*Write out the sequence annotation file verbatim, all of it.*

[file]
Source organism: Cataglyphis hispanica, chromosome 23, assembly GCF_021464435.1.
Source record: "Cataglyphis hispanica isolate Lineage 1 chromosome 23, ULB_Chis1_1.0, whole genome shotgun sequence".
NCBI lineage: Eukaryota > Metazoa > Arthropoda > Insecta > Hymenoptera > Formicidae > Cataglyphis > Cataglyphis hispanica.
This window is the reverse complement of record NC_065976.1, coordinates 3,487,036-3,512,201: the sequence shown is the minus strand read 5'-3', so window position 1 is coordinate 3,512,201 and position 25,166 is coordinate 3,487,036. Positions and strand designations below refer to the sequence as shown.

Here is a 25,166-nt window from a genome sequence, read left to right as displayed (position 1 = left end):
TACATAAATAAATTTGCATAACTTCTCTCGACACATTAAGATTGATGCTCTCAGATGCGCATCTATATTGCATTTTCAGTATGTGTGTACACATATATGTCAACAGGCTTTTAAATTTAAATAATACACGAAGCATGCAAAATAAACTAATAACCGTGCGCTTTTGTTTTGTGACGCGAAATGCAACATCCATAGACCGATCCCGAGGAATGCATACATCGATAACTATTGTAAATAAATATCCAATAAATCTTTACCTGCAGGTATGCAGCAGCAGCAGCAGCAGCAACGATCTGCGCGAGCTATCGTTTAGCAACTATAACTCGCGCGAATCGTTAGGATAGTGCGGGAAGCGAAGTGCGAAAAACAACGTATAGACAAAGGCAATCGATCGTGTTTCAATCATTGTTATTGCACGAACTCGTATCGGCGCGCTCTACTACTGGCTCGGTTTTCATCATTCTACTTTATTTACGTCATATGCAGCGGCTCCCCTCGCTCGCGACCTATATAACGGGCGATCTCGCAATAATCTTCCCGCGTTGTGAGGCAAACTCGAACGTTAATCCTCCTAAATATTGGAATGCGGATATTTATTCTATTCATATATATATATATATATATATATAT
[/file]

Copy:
Source organism: Cataglyphis hispanica, chromosome 23, assembly GCF_021464435.1.
Source record: "Cataglyphis hispanica isolate Lineage 1 chromosome 23, ULB_Chis1_1.0, whole genome shotgun sequence".
NCBI lineage: Eukaryota > Metazoa > Arthropoda > Insecta > Hymenoptera > Formicidae > Cataglyphis > Cataglyphis hispanica.
This window is the reverse complement of record NC_065976.1, coordinates 3,487,036-3,512,201: the sequence shown is the minus strand read 5'-3', so window position 1 is coordinate 3,512,201 and position 25,166 is coordinate 3,487,036. Positions and strand designations below refer to the sequence as shown.

Here is a 25,166-nt window from a genome sequence, read left to right as displayed (position 1 = left end):
TACATAAATAAATTTGCATAACTTCTCTCGACACATTAAGATTGATGCTCTCAGATGCGCATCTATATTGCATTTTCAGTATGTGTGTACACATATATGTCAACAGGCTTTTAAATTTAAATAATACACGAAGCATGCAAAATAAACTAATAACCGTGCGCTTTTGTTTTGTGACGCGAAATGCAACATCCATAGACCGATCCCGAGGAATGCATACATCGATAACTATTGTAAATAAATATCCAATAAATCTTTACCTGCAGGTATGCAGCAGCAGCAGCAGCAGCAACGATCTGCGCGAGCTATCGTTTAGCAACTATAACTCGCGCGAATCGTTAGGATAGTGCGGGAAGCGAAGTGCGAAAAACAACGTATAGACAAAGGCAATCGATCGTGTTTCAATCATTGTTATTGCACGAACTCGTATCGGCGCGCTCTACTACTGGCTCGGTTTTCATCATTCTACTTTATTTACGTCATATGCAGCGGCTCCCCTCGCTCGCGACCTATATAACGGGCGATCTCGCAATAATCTTCCCGCGTTGTGAGGCAAACTCGAACGTTAATCCTCCTAAATATTGGAATGCGGATATTTATTCTATTCATATATATATATATATATATATATAT